Colts coach Frank Reich doesn't commit to Carson Wentz as 2022 starting quarterback

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INDIANAPOLIS — The Colts have a decision to make at the quarterback position for the fifth consecutive offseason.

Carson Wentz, the starter Indianapolis traded two draft picks to get in order to stabilize a position that has had a different starter every season of Frank Reich’s four seasons as head coach, struggled in the second half of the season, a tumble that ultimately ended with ugly performances in the two chances the Colts had to clinch a playoff berth.

Asked directly whether Wentz would be the team’s starting quarterback again in 2022, Reich declined to set it in stone in his postseason news conference on Monday, one day after Wentz committed two back-breaking turnovers in a shocking loss to lowly Jacksonville.

“We loved the team we had this year, we knew everyone we brought in this year, we expected to play winning football,” Reich said instead. “Next year’s roster will be next year’s roster. I don’t want to open it up about one player and then start talking about all of them.”

Indianapolis Colts quarterback Carson Wentz (2) looks for an open receiver during the second quarter of the game on Sunday, Jan. 9, 2022, at TIAA Bank Field in Jacksonville, Fla.
Indianapolis Colts quarterback Carson Wentz (2) looks for an open receiver during the second quarter of the game on Sunday, Jan. 9, 2022, at TIAA Bank Field in Jacksonville, Fla.

The Colts head coach has admittedly deferred comment on individual players immediately after the end of the season before, part of a desire to thoroughly deconstruct the season before making any sweeping judgements.

But he has also answered that question differently.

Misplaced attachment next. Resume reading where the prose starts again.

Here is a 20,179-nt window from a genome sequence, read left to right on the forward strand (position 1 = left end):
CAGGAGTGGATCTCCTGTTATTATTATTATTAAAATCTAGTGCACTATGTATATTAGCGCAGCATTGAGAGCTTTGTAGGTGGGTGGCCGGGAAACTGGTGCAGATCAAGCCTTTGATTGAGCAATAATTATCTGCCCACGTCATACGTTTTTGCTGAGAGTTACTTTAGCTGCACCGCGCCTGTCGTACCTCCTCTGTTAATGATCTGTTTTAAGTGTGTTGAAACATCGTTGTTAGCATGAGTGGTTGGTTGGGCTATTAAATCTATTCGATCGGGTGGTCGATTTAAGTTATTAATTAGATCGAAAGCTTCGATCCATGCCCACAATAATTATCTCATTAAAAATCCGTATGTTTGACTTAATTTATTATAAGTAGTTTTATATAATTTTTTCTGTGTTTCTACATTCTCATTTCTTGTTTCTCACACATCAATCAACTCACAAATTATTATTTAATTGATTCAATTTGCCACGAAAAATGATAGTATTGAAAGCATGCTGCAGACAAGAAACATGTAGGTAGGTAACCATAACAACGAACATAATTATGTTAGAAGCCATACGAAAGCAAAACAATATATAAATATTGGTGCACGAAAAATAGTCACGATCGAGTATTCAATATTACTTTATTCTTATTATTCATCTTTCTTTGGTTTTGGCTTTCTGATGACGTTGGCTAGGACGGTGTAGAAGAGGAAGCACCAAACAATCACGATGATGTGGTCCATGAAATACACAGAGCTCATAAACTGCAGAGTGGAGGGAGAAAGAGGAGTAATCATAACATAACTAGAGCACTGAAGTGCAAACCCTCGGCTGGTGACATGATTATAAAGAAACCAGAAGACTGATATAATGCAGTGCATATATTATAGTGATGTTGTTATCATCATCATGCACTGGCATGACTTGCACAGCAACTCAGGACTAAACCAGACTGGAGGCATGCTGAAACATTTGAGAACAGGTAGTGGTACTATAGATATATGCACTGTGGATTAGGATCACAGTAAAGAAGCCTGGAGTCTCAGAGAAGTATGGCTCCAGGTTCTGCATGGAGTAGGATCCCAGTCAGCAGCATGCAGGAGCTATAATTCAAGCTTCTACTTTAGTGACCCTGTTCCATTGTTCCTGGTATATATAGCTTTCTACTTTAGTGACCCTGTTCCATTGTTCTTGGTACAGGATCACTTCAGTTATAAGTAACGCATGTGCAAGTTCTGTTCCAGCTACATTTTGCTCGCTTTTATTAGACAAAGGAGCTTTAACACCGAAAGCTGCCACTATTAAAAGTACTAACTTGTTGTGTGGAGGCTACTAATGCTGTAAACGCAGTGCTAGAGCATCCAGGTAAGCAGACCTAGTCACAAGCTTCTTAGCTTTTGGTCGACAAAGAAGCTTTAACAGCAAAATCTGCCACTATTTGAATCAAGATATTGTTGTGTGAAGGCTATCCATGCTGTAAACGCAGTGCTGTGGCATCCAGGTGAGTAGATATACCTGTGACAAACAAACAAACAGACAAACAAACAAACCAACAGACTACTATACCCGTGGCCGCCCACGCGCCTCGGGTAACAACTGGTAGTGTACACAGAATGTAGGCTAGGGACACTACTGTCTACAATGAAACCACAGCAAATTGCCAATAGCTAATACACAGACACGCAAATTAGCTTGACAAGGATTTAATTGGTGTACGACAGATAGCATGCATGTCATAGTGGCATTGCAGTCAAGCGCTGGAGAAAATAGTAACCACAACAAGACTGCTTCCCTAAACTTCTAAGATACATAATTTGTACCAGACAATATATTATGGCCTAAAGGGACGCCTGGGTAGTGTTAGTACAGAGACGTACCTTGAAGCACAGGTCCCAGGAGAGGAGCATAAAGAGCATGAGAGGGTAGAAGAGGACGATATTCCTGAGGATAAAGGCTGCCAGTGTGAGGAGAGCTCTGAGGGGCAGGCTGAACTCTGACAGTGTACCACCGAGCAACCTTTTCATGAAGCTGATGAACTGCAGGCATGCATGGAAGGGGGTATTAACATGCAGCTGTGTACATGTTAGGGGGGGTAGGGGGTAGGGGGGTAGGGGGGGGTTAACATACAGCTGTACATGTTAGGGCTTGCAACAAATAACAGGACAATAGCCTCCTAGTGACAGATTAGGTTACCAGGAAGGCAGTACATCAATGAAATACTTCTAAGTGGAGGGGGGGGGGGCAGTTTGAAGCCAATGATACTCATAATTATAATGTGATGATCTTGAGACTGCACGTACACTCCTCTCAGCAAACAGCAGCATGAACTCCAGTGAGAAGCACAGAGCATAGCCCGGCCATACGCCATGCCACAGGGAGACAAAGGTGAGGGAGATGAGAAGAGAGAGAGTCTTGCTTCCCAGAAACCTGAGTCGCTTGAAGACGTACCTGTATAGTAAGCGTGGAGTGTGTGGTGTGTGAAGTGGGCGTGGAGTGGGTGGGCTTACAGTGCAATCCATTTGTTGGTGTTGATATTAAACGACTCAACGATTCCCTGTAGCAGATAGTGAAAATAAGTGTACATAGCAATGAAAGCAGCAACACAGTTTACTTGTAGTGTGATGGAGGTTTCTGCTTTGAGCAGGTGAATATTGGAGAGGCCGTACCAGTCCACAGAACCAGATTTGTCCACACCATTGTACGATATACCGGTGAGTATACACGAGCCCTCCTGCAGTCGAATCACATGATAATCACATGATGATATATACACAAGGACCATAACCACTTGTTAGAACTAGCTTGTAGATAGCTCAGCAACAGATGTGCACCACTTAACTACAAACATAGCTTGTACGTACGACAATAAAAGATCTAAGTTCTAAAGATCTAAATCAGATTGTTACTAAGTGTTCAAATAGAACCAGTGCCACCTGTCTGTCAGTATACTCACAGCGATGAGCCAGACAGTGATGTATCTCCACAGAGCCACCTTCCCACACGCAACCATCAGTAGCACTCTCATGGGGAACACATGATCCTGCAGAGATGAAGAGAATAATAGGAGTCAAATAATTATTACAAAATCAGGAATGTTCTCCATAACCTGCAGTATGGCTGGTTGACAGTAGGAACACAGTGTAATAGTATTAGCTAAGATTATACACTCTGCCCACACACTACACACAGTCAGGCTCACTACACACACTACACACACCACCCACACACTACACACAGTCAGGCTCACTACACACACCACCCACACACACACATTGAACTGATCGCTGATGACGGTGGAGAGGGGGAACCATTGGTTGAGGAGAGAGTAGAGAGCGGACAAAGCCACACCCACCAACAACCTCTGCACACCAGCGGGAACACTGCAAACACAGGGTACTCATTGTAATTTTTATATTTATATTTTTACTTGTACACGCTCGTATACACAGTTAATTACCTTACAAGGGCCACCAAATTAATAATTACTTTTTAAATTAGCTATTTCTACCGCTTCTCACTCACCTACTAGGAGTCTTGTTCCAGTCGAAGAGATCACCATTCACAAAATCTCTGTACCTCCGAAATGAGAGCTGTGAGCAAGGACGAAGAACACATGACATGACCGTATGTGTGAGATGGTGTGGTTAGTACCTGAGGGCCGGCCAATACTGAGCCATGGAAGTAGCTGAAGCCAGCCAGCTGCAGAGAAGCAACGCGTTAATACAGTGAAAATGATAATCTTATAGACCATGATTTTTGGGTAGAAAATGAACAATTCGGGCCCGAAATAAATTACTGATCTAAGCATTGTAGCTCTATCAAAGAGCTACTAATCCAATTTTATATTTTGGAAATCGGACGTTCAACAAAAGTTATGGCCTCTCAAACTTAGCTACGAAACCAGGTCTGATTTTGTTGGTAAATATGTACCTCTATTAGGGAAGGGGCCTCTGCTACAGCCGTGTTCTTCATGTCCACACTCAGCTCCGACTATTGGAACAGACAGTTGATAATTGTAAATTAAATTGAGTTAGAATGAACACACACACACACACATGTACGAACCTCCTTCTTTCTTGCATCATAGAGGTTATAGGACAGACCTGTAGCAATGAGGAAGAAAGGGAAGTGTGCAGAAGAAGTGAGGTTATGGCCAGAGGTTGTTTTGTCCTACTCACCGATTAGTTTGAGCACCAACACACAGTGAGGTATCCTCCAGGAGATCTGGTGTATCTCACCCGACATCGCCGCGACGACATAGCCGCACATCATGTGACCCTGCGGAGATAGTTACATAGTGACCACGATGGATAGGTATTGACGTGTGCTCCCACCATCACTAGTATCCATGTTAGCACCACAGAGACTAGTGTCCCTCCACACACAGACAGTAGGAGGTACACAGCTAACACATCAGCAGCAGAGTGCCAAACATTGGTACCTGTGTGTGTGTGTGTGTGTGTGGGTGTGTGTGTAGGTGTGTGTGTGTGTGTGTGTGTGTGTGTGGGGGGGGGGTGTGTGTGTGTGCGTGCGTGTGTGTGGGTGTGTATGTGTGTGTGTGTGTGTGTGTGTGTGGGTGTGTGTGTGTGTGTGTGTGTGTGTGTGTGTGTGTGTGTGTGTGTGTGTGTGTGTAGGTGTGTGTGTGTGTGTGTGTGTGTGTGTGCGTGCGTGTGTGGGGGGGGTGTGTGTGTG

When Indianapolis was knocked out of the playoffs in Buffalo a year ago, Reich was asked the same question about former Colts quarterback Philip Rivers.

“As I sit here right now, yes, I want Philip Rivers to be my starting quarterback next year,” Reich said at the time before saying general manager Chris Ballard and owner Jim Irsay would be part of that decision-making process. “What I’m really proud of, for Philip, is that he earned the right to be in that discussion.”

With Wentz at the helm, the Indianapolis passing game took a significant step back in 2021.

The Colts finished 19th in the NFL in yards per attempt, 26th in yards overall, and Wentz finished 13th in passer rating after throwing for 3,563 yards, 27 touchdowns and seven interceptions. Rivers, who tossed 24 touchdowns and 11 interceptions in 2020, was also 13th in passer rating, but the Colts passing game was far more efficient, finishing ninth in yards per attempt and 11th in overall yardage.

Making matters worse, the 2021 version of the Indianapolis passing game cratered at the same time that running back Jonathan Taylor emerged as one of the NFL’s best players, a development that should have made it easier to throw the ball. Indianapolis averaged just 6.3 yards per attempt in the second half of the season.

Reich has been careful not to lay all of the blame at Wentz’s feet, the same tactic he chose when the Colts passing game went through a similar regression in 2019 with Jacoby Brissett at the helm.